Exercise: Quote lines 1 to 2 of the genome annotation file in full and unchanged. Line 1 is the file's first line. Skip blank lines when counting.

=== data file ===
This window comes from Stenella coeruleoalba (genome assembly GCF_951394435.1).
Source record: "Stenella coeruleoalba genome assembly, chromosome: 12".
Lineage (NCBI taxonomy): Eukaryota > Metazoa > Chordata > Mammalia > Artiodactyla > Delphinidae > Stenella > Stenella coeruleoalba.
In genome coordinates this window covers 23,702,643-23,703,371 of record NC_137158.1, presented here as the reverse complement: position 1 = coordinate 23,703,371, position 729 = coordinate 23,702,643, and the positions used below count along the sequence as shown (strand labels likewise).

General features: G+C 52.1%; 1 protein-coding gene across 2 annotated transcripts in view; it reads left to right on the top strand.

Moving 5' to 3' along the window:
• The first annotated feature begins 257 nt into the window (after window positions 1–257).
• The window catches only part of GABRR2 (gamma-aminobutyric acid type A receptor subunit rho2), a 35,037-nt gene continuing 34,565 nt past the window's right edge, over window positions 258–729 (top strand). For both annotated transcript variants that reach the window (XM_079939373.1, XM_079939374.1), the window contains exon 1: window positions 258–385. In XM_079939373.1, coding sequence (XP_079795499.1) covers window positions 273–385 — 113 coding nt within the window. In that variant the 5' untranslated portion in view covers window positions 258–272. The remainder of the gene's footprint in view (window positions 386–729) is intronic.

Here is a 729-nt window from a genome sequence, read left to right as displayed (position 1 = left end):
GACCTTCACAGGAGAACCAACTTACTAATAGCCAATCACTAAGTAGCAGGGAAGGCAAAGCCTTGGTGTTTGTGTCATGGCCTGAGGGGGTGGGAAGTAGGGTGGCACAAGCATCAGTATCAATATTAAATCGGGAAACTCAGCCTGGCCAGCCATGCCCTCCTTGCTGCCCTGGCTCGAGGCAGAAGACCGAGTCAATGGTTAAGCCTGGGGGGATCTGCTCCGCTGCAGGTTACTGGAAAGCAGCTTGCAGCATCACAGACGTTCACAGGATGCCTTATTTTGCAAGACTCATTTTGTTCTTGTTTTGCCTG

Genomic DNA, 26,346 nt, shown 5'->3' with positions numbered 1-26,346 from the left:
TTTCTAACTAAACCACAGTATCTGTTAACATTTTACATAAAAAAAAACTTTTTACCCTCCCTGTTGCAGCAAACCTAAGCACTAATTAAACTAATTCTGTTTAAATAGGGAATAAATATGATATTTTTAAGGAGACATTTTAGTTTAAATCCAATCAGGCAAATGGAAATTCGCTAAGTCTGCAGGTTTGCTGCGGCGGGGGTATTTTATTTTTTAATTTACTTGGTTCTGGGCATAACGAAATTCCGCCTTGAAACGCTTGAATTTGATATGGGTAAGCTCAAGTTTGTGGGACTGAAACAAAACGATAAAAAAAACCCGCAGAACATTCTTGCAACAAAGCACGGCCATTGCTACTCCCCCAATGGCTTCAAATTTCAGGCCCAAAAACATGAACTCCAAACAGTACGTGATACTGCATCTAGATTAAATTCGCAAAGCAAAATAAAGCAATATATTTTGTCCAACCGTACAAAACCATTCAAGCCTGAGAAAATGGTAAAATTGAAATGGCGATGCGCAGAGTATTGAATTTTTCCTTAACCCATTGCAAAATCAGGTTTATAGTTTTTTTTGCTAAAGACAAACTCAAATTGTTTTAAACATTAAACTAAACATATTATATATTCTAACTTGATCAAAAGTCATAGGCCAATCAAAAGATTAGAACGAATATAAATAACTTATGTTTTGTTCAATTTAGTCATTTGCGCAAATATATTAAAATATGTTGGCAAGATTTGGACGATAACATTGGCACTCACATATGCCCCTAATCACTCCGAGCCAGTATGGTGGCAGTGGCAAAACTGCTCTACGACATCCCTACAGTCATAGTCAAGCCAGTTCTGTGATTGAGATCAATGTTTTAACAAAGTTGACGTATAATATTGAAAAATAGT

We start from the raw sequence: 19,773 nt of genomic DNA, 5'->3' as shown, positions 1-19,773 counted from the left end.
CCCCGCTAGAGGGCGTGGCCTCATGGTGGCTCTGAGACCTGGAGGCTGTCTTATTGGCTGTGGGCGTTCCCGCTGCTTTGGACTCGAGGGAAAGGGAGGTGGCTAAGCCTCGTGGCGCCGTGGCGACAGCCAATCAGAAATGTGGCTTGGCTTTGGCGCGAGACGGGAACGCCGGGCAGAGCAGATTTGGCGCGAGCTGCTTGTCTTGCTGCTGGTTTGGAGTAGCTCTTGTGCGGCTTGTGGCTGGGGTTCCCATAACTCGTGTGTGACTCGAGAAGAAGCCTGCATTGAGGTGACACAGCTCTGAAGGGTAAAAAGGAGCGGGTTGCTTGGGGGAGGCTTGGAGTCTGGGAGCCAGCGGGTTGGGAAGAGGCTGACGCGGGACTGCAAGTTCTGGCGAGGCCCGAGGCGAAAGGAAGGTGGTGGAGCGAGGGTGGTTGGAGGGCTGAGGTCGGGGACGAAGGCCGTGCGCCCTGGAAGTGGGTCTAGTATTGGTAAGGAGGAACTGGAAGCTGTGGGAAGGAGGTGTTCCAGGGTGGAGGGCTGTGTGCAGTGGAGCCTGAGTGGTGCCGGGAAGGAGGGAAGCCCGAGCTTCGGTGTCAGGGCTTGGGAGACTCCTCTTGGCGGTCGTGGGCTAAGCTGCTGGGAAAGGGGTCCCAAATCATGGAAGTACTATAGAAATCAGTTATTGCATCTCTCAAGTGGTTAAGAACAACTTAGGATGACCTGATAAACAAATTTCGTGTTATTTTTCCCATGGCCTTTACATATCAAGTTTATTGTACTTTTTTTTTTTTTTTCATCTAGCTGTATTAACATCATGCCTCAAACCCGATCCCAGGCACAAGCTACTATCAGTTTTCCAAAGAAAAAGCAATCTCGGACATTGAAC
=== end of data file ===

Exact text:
This window comes from Stenella coeruleoalba (genome assembly GCF_951394435.1).
Source record: "Stenella coeruleoalba genome assembly, chromosome: 12".